Plus, networking with showrunners, and the history of unionizing at MGM.
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JUNE 4, 2021

Take Pride

In honor of Pride Month, out writers share their thoughts on the state of the industry, the importance of allies, and why the concept of “Pride” is still relevant in 2021.

June is Pride Month, a time to celebrate community, self-affirmation, and the courageous trailblazers who paved the way to achieve—and who continue to seek—LGBTQ+ rights. And while the movement has achieved major victories over the decades, from greater protections against workplace discrimination to marriage equality, the decades-long fight for LGBTQ+ liberation is not yet over. More than 50 years after Stonewall, being visible—and being seen—as an out LGBTQ+ person at work and in daily life remains a powerful personal, even political, act. There is still more work to be done to achieve true parity, across the country and in Hollywood. Read more >>


Today in Guild History: NLRB Okays Screenwriters to Unionize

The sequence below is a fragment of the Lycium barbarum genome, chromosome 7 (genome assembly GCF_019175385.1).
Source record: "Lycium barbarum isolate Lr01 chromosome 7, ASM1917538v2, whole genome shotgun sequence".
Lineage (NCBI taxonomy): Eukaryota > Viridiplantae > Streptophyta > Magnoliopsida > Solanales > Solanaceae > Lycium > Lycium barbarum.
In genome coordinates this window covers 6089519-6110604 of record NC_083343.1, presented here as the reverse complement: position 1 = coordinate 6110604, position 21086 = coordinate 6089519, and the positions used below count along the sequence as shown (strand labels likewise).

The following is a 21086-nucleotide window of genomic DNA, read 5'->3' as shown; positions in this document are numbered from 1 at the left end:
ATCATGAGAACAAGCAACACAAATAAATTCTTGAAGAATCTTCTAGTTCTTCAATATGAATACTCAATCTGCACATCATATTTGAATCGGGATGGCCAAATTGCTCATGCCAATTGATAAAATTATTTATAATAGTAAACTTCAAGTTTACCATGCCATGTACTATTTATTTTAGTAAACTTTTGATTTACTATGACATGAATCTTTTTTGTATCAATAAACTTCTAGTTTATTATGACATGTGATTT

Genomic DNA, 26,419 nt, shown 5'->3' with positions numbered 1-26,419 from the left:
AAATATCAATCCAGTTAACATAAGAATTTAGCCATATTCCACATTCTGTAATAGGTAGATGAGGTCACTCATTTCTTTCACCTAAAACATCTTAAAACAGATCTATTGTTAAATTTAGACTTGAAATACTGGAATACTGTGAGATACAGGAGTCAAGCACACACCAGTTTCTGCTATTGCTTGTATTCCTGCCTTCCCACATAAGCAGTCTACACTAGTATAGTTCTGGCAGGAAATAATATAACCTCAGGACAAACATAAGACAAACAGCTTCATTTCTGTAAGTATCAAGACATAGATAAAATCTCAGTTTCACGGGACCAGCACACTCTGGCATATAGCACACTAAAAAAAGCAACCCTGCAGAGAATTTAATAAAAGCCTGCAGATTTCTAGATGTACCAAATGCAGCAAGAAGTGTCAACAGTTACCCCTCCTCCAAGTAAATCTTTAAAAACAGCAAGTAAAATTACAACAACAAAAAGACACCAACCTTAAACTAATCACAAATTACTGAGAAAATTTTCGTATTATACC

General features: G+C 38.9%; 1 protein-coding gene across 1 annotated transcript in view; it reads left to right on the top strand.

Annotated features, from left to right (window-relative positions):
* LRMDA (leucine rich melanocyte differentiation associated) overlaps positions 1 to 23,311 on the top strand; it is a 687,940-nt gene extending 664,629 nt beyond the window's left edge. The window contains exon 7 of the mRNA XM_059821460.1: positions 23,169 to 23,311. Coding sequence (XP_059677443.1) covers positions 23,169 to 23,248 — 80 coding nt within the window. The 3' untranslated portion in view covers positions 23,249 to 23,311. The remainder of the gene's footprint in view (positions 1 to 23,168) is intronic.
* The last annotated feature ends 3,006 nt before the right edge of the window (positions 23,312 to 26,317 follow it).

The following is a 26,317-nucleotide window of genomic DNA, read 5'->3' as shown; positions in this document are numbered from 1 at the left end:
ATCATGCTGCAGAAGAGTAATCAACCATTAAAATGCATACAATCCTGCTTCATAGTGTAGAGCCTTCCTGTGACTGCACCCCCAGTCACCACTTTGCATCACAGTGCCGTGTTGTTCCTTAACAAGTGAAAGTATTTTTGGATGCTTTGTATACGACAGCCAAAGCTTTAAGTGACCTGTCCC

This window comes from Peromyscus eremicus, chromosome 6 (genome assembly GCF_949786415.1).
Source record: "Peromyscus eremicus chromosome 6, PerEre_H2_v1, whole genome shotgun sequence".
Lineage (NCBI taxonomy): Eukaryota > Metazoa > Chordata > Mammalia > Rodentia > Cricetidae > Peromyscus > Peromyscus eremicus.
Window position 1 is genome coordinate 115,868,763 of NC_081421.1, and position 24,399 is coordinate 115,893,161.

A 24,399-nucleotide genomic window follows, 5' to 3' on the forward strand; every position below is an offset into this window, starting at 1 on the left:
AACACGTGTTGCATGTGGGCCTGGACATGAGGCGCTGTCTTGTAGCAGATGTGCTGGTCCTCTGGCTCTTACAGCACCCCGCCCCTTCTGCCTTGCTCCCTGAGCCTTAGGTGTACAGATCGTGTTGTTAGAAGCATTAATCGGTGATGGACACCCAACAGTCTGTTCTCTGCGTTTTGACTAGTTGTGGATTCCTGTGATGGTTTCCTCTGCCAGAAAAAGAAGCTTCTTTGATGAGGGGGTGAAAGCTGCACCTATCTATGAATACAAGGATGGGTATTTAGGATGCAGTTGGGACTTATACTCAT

Decided on June 4, 1938, the case established the right of screenwriters to unionize and created the framework for collective bargaining that exists today.

On June 11, 1937, the Screen Writers’ Guild, one of the predecessors of Writers Guilds West and East, filed 21 separate representation petitions with the National Labor Relations Board, the first step toward unionizing writers at the studios. The decision that issued a year later, MGM v. Motion Picture Producers Assn. et al. (1938), was one of the first big cases before the NLRB. Read more >>


Ask a Mentor: Cultivating Opportunity

Wendy Calhoun describes how to nurture and grow your network so it continues to bear fruit.

Although writers never know where their next gig will come from, it’s no secret that opportunities can come from past working relationships. The question is, after a job ends, how do you nurture those connections so you’ll be remembered when a new job arises? TV writer-producer Wendy Calhoun (Prodigal Son, Empire) answers a writer’s query about keeping in touch with showrunners and other writers and explains why the key to maintaining a fruitful network is to remember the Golden Rule.

Question: “What's the best way to keep in touch with showrunners and upper-level writers you’ve worked with in the past? How often?” Read more >>

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